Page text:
What is most extraordinary about the US P/C industry is that not since the late 1940s has the industry produced three consecutive years of underwriting profits as appears possible for years 2006, 2007 and 2008. For 2007, AM Best predicts the industry will generate a net income of $59.2bn and an underwriting profit of $19.3bn. The rating agency put this down to “sustained underwriting discipline” in a softening market.
The combined ratio for 2006 was 92.4%. Estimates are that 2007 will be 93%, and 2008 is predicted, barring massive catastrophes, to have a combined ratio below 100%. It is a fact that for the first time since 1977 and 1978, the US P/C industry will report its second consecutive underwriting annual profit in 2007.
There are 1,259 life & health insurance companies in the US. Premiums for 2006 in the life & health sector added up to $583.6bn, up 10.5% from $528.1bn in 2005. Direct premiums written for group/individual annuities of $310.6bn ranked as the number one line in the sector, accounting for more than 50% of the total sales in the life & health industry for 2006. The five leading writers of life insurance by direct premiums written in 2006 were AIG, Metropolitan, Prudential of America, ING America Insurance Holding Group and John Hancock.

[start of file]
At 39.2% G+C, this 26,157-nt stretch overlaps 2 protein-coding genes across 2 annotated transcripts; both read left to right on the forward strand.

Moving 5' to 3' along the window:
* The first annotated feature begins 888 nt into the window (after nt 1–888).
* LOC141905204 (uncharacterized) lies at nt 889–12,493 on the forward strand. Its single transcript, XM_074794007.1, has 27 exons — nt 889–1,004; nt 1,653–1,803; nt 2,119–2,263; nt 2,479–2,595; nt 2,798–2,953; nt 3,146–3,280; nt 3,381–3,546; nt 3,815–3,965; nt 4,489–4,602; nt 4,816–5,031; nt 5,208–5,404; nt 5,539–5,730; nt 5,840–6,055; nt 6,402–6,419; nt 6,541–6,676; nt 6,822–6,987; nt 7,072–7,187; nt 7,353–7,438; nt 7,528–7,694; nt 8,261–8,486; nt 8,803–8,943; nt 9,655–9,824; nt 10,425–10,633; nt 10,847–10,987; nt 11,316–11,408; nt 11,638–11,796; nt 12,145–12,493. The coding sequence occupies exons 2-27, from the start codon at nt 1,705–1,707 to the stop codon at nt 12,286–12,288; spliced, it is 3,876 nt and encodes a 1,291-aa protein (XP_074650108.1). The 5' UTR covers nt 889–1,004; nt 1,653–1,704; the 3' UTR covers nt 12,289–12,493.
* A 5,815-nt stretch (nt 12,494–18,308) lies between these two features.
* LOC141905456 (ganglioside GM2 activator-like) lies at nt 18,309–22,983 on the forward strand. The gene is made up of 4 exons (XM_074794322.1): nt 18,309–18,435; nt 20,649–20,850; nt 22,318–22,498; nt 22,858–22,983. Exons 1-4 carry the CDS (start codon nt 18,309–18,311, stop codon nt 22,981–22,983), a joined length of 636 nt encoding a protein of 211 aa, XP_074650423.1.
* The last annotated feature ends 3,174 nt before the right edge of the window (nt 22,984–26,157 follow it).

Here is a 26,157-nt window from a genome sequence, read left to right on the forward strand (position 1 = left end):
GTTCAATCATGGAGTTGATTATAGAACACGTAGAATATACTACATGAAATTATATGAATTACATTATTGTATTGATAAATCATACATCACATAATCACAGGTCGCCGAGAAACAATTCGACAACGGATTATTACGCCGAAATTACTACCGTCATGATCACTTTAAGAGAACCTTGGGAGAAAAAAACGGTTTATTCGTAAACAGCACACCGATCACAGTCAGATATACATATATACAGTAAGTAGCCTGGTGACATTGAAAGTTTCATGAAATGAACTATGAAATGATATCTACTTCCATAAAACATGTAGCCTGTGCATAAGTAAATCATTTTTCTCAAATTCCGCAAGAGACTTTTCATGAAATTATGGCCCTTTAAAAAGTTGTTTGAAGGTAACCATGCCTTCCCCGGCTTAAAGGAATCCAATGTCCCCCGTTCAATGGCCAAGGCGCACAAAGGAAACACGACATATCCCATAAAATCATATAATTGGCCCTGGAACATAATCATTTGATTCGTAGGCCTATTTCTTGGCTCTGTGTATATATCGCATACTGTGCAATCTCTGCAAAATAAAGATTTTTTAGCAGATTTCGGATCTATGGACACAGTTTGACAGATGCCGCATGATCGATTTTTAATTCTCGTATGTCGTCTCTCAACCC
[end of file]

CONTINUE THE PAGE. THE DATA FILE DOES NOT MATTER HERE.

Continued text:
Where have all the reinsurers gone?
The number of US reinsurers and affiliates of foreign reinsurers has been declining for years. In fact, there is no sizeable, independent stock reinsurer now domiciled in the US. In the third quarter of 2007, there were just 21 US reinsurers or affiliates of foreign reinsurers writing $28.1bn gross premiums compared to a group of 38 in 1998 with $19.4bn in written premiums, according to the Reinsurance Association of America (RAA). In 2006, the reinsurers reported an underwriting gain of $1.3bn (94.9% combined ratio), the first in many a year, and after nine months of 2007, the group reported an underwriting gain of $1.2bn (and a combined ratio of 94.1%). Since there were no major losses in the fourth quarter of 2007, the US reinsurance industry will also achieve an almost unheard-of record – an underwriting profit for two consecutive years.